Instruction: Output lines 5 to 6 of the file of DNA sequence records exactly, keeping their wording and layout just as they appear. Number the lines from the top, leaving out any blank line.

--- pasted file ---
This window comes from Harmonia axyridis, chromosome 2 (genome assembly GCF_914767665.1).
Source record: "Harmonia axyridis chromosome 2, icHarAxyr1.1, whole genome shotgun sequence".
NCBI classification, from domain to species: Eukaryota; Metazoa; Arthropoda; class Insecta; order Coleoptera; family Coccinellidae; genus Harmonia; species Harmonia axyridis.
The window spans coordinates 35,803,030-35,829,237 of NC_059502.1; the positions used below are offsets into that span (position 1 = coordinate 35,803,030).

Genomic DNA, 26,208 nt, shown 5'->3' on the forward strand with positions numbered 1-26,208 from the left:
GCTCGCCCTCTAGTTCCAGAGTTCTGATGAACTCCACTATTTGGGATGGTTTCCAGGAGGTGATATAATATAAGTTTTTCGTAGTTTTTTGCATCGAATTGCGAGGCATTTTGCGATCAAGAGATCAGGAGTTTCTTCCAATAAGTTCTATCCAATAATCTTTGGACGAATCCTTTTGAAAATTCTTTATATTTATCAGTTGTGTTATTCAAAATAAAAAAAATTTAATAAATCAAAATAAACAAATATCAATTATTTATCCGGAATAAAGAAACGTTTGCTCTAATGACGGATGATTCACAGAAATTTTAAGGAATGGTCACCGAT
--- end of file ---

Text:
Genomic DNA, 26,208 nt, shown 5'->3' on the forward strand with positions numbered 1-26,208 from the left:
GCTCGCCCTCTAGTTCCAGAGTTCTGATGAACTCCACTATTTGGGATGGTTTCCAGGAGGTGATATAATATAAGTTTTTCGTAGTTTTTTGCATCGAATTGCGAGGCATTTTGCGATCAAGAGATCAGGAGTTTCTTCCAATAAGTTCTATCCAATAATCTTTGGACGAATCCTTTTGAAAATTCTTTATATTTATCAGTTGTGTTATTCAAAATAAAAAAAATTTAATAAATCAAAATAAACAAATATCAATTATTTATCCGGAATAAAGAAACGTTTGCTCTAATGACGGATGATTCACAGAAATTTTAAGGAATGGTCACCGAT